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You are what you eat…and so is your baby

Posted on by Patti Carroll, RN, International Board Certified Lactation Consultant, Registered Lactation Consultant

Asian baby drinking breastmilk

“As a mother of a baby born in 1973 when nobody was breastfeeding, I didn’t know why, but I instinctively knew breastfeeding was the best thing to do.” After my first son was born, I went back to school to become a nurse. During my interview I said, “I’m not interested in sick people, but I want to work with new moms and babies.” So, I worked in labor and delivery for 10 years. During my time on the labor and delivery floor I dedicated all of my free time to helping new mothers initiate breastfeeding. I realized this was my true passion, so I became a certified lactation consultant and have been helping mothers and babies ever since.

Today, I want to share four things you might not know about breastfeeding.

Breastfeeding is good for your baby (and you!)Do what’s best for mom and baby

  • Breastmilk has cells, hormones, and antibodies that help protect your baby from illnesses. Babies who are breastfed are less likely to have asthma, ear infections, diarrhea and vomiting, and lower respiratory infections.
  • Breastfeeding can help your baby feel more secure, warm, and comforted. Physical contact also increases a mother’s oxytocin levels, which can help breastmilk flow.
  • Breastfeeding helps a mother heal after childbirth. It also reduces the risk of type 2 diabetes, certain types of breast cancer, and ovarian cancer.

Breastfeeding is adaptable

  • Your baby’s saliva transfers chemicals to a mother’s body that causes breastmilk to adjust to meet the changing needs of your baby as they grow.
  • The first milk that a mother’s body makes during pregnancy and just after birth is called colostrum. It is a deep yellow color and is very rich in nutrients that helps your newborn baby’s digestive system grow and function.
  • Mature breastmilk has the right combination of fat, sugar, water, and protein so your baby continues to grow.

Breastfeeding can save your baby’s life during a natural disaster

  • Breastfeeding can protect your baby from illnesses caused by dirty water, including diarrhea. It can also help prevent respiratory illnesses.
  • When you breastfeed your baby will always have milk available without have access to additional supplies.
  • Breastmilk is always at the right temperature and can help keep your baby’s body temperature from dropping too low.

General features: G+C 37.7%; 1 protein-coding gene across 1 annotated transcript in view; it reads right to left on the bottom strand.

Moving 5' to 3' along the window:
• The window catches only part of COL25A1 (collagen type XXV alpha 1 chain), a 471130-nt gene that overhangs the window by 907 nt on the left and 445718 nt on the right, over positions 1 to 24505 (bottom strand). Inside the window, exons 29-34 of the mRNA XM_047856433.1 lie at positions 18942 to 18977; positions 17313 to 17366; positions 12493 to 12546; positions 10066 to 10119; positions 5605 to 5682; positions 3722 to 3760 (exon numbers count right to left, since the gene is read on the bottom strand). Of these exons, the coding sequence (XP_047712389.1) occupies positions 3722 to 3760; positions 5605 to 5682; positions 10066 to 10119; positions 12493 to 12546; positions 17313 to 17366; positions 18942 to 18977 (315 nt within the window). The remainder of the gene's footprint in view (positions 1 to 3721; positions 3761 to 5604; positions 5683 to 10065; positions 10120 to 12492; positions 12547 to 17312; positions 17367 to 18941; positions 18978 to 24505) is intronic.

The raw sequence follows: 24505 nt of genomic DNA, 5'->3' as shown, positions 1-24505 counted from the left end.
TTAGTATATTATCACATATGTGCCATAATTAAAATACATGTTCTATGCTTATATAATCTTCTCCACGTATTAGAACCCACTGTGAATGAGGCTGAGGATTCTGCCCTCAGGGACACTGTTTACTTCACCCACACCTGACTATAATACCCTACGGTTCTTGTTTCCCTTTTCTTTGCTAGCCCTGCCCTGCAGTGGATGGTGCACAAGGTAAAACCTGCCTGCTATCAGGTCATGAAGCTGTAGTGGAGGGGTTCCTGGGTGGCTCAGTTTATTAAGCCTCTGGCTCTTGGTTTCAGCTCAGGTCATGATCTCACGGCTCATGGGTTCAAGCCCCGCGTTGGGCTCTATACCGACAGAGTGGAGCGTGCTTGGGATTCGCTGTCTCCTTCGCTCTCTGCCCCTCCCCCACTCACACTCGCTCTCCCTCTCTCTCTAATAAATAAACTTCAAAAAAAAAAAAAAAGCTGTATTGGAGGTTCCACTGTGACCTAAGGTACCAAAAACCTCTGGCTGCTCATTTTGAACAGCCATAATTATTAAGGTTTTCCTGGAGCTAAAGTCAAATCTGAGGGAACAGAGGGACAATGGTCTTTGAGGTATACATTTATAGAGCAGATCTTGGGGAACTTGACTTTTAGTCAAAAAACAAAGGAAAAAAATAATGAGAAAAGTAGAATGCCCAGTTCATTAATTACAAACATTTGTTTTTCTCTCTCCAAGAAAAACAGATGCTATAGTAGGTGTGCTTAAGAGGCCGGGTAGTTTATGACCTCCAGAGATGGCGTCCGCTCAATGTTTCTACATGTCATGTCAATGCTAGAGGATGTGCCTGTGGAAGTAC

Breastfeeding benefits societyWorld Breastfeeding Logo

  • Babies who are breastfed usually go to the doctor for sick visits less often, need to take fewer prescription medications, and are less likely to go to the hospital.
  • Mothers who breastfeed miss less work to take care of their sick babies, compared to moms who feed their baby formula.
  • Milk is a renewable resource that does not create trash and plastic waste from things like formula cans and bottle supplies.

Learn more

August 1 – 7 is the 25th anniversary of World Breastfeeding Week. This year the campaign is focused on “sustaining breastfeeding – together” and the important role of support at all levels for successful breastfeeding.

Posted on by Patti Carroll, RN, International Board Certified Lactation Consultant, Registered Lactation ConsultantTags , , , , , , , ,

6 comments on “You are what you eat…and so is your baby”

Comments listed below are posted by individuals not associated with CDC, unless otherwise stated. These comments do not represent the official views of CDC, and CDC does not guarantee that any information posted by individuals on this site is correct, and disclaims any liability for any loss or damage resulting from reliance on any such information. Read more about our comment policy ».

    So thankful for Patti and the whole supportive team at CDC’s Lactation Support program! Becoming a new parent is hard enough and how wonderful to have a wonderful and supportive workplace to come back to after maternity leave.

    Great story Patti. I love the green box. As a Nurse, I am aware of the importance of family support when dealing with any health related issue. The green box highlights this and I hope sends the message to the well-meaning family and social support of new Moms.
    I was born in 1970 and was breast fed, probably because we were living in Europe and in the military. Mom said that she remembers her older sister asking her why she was breast feeding and using cloth diapers. Mom replied, “because we are poor”. My aunt was state side, bottle feeding and disposable diapers were the thing to do. I’m glad that we were poor and over-seas.

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